Are you wandering how it feels to stay at Mkuru Training Camp?
Read the comments of people that joined us!
Moe, Earthquake Research Institute, Tokyo, Japan
As a child I grew up in Southern Africa where my father was writing for a Japanese newspaper.
After resettling in Tokyo, I long dreamt of going back to Africa and experience it as an adult.
It took me 2 days to fly from overcrowded Tokyo to the Arusha's vast empty Maasai steppe, but as I dropped my bag in one of the Mkuru tents, I immediately felt at home and thought it really was worth the endless trip.
In my country everything is high tech, in Mkuru everything is ecofriendly - a truly stunning change from home that proved to me you can have a comfortable and clean life also far away from "star trek" toilets like we use in Japan.
The way everything was organized in an ecological friendly way, was really eye-opening, and I felt inspired with lots to learn from.
Amongst the various specialties of Mkuru, people were the most striking for me.
The friendly relationships built between Oikos and the Meru, Masai communities enabled me to easily be in touch with the local culture.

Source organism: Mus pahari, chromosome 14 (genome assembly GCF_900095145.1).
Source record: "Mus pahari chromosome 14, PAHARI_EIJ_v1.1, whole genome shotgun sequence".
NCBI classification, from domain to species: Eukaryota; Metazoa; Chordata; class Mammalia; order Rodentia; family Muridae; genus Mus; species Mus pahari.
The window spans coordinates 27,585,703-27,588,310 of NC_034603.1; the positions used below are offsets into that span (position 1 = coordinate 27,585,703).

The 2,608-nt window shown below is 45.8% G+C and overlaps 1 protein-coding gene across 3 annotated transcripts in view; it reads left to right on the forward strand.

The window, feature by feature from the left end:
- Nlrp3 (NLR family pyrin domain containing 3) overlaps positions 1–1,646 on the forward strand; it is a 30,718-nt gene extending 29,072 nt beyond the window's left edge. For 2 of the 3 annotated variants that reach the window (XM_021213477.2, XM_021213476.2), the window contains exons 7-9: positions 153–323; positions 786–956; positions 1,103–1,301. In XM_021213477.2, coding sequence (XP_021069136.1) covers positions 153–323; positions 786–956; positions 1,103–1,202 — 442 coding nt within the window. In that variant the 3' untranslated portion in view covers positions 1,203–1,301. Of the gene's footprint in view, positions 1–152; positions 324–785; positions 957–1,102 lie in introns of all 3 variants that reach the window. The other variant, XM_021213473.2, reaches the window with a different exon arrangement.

I was privileged enough to visit some of the local schools of the Mkuru area and interacted with some classes.
Working at the Earthquake Research Institute, it was memorable for me that I could actually practice the evacuation drill together with the students who never experienced a real earthquake before despite living in a relatively seismic area.
I am very pleased that, thanks to Oikos staff, I was able to have this special cultural exchange with the cheerful children and their teachers.
Mkuru camp and the surrounding areas are truly an astonishing place where I felt so comfortable that I would like to go back there immediately.
...Next time, hopefully, I will bring with me my young nephew and niece: there is a lot to be amazed about so far away from Tokyo's skyscrapers!
August 2012, Moe Fukui